Gay rights’ groups predicted that the bill might pass the House but face a tough road in the Senate.
“The door isn’t closed, but it’s barely cracked,” said Aubrey Sarvis, executive director of Servicemembers Legal Defense Network Executive Director.
A compromise was struck on Monday by the White House and a small group of Democrats who fear that repeal efforts will be doomed if Republicans regain control of one or both houses of Congress after fall elections.
The plan would overturn the “don’t ask, don’t tell” law but still allow the military to decide when and how to implement any changes to accommodate the new policy.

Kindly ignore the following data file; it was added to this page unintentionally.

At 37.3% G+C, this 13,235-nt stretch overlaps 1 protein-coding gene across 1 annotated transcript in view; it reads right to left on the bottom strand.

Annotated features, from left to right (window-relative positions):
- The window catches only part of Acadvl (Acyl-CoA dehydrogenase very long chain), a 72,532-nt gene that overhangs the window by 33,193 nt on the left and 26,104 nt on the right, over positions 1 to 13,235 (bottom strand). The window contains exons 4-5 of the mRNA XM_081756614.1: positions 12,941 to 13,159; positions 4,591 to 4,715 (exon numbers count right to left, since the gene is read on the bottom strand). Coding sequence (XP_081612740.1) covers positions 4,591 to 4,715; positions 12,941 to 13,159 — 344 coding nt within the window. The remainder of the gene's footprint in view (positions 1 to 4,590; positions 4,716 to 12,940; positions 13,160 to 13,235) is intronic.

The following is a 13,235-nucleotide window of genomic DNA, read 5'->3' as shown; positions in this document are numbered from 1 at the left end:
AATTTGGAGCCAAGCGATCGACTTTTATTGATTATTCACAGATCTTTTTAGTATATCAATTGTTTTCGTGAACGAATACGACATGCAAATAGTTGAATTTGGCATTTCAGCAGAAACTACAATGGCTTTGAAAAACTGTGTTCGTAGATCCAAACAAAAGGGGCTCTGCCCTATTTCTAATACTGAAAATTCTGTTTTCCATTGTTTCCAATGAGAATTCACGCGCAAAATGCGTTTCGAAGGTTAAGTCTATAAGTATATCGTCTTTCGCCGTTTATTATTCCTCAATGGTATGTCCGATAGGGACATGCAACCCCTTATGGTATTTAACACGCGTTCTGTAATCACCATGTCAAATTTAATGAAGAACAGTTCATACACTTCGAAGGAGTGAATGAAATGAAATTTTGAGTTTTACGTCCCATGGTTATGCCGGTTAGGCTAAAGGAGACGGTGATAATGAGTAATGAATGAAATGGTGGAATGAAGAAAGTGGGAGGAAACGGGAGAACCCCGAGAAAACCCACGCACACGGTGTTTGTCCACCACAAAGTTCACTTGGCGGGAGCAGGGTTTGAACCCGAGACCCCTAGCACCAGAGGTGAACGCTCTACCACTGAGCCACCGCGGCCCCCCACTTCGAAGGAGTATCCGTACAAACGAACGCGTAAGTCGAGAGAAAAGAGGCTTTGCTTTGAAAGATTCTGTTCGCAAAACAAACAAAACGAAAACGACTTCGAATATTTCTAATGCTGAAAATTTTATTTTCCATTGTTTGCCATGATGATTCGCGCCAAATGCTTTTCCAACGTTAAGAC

Gates has said that he supports repeal but would prefer that Congress wait to vote until he can talk to the troops and chart a path forward. A study ordered by Gates is due on Dec. 1.
Some lawmakers took a similar stand. “I see no reason for the political process to pre-empt it,” Sen. Jim Webb, a conservative Democrat from Virginia, said of the military study.
On Tuesday, Gates said he would support the White House compromise but wished it didn’t have to happen now.
President Barack Obama has vowed to help repeal the 1993 law, which prohibits the military from asking service members whether they are gay, bans homosexual activity and requires that gay troops not discuss their sexual orientation.
Source: Anne Flaherty for Yahoo! News AP.